ROTC attends course in Republic of Georgia

Five students from UNA’s ROTC and its lieutenant colonel traveled to the Republic of Georgia last summer to participate in Cultural Understanding and Language Proficiency (CULP) and received the Republic of Georgia basic mountaineering badge.

The six men from UNA, along with 22 others from around the United States competed with 2,500 applicants, of which 900 were selected. All 28 completed the course and earned the badge.

“We were the first cadets of any service to represent and attend a very qualified mountaineer training course,” said Lt. Col. Michael Snyder.

Georgian instructors conducted the 37-day course. UNA cadet battalion commander Ethan Herring said the worst part of the experience was the language barrier.

“(The Georgian instructors’) not being able to speak clear English made me more hesitant,” Herring said.

Despite the language barrier, Herring said the instructors were clear with their jobs and instructions.

During the course the cadets learned military mountain skills, such as how to ascend and descend a rock face; conduct a belay, which is a safety rope; mountain litters, which is how to help an injured person; obstacle passes and installing climbing ropes. Snyder said the course was physically and intellectually challenging.

One physical challenge was a hike from 7 a.m. to 8:30 p.m. from the base of a mountain range to the top of the mountain peak.

“Everything we needed to eat and survive we carried up and carried back down,” Snyder said. “We just drank good mountain water.”

Sam Michaels said the worst part of the trip was the temperature at the top of the mountain.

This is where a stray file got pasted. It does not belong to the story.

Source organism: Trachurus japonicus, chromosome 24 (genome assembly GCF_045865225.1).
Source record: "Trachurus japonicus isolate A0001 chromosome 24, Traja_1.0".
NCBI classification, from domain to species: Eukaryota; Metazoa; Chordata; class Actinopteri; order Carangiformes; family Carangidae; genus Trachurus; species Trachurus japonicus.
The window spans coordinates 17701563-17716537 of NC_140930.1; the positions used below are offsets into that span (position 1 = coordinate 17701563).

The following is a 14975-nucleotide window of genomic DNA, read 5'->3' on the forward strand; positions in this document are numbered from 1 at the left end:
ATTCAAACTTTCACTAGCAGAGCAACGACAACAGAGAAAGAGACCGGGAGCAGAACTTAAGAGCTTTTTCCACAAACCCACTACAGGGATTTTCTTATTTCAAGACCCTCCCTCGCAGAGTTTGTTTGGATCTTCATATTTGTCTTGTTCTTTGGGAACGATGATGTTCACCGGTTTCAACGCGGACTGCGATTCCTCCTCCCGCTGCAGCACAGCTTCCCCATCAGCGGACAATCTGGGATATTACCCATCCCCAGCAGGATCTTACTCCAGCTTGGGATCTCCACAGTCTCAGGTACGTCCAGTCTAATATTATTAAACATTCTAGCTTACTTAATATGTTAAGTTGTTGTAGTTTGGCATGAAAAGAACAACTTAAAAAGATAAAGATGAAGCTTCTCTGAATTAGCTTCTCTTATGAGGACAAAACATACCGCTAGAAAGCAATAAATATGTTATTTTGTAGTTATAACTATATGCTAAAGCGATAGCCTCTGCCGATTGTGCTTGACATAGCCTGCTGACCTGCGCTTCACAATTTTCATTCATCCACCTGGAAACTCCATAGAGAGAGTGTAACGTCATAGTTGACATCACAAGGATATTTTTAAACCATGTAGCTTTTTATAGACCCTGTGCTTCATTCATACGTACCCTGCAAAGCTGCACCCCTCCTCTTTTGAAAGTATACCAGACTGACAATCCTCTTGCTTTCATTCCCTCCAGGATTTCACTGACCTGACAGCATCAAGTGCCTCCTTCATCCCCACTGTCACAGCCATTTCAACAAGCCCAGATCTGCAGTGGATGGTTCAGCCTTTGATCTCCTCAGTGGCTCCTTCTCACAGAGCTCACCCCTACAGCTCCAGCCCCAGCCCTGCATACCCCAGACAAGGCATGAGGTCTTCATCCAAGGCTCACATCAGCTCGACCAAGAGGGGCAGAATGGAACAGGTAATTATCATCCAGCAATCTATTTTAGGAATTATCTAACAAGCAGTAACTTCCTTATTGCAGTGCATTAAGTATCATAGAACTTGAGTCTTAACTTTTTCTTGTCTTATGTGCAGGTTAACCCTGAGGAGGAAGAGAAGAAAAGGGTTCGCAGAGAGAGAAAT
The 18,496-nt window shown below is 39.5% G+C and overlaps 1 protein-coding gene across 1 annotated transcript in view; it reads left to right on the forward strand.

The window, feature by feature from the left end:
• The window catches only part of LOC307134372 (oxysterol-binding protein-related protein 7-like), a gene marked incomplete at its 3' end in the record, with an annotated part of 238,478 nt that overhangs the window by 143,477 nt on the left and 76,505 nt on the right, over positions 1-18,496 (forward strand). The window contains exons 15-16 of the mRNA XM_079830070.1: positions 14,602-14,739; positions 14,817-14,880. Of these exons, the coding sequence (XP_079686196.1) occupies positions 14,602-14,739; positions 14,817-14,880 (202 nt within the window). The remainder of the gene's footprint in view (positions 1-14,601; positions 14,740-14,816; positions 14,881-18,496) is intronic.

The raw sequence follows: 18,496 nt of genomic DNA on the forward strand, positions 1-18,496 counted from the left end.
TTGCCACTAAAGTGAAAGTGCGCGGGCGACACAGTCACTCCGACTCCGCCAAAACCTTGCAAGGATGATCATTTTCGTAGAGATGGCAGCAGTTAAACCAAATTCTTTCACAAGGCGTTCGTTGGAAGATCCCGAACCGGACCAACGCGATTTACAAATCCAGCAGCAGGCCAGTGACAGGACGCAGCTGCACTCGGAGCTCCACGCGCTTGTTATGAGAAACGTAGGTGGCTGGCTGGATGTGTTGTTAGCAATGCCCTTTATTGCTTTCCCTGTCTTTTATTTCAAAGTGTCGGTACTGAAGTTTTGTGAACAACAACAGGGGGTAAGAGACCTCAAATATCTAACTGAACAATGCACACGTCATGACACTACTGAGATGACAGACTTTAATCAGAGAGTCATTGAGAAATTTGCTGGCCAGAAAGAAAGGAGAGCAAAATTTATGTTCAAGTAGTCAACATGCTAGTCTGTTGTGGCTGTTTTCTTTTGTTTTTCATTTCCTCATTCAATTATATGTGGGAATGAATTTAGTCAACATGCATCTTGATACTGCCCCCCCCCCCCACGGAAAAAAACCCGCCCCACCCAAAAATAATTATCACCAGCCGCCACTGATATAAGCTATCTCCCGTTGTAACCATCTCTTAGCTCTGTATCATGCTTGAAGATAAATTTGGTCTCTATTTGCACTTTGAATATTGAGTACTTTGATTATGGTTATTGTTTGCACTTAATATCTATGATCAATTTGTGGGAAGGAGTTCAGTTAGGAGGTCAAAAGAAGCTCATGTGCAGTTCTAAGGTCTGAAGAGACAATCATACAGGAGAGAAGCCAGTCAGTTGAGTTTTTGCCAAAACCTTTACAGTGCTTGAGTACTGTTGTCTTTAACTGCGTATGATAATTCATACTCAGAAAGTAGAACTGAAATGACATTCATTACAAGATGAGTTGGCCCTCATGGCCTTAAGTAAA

Along with the physical aspects, cadets had to learn key phrases in another language. Snyder says this was an intellectual challenge for them.

Cadet Command headquarters of ROTC set up these courses as a military-to-military exchange. The UNA students and Snyder went to Sahkhere Mountaineering School. NATO provides the funding and instructors for these schools and secures their safety.

The five ROTC cadets Jordan Gray, James Mitchell, Harrison Knowlton, Herring and Michaels are currently teaching the other cadets what they learned during their training. After teaching them how to rappel a tower, they will begin rappelling natural rock faces in Alabama. Snyder said it is important not only to take the course, but also take the information they learned and share it with the others.

There are several cadets hoping to experience this internship next summer. Snyder said he firmly believes in these types of internships for men and women in North Alabama.

“What other departments offer paid internships where everything is covered?” Snyder said. “Not many other programs have internships like this.”

Before leaving for their internship, the cadets study the country and give a briefing on an assigned topic. They do a paper on the topic they learned about and then experience it.

The entire trip was not work, though. They had two weekends to venture out and experience the culture. Herring said it was amazing to see how helpful the Georgian people were.

“Georgians were so willing to help Americans,” Herring said. “Even though there was a language barrier, they would try their best to help us.”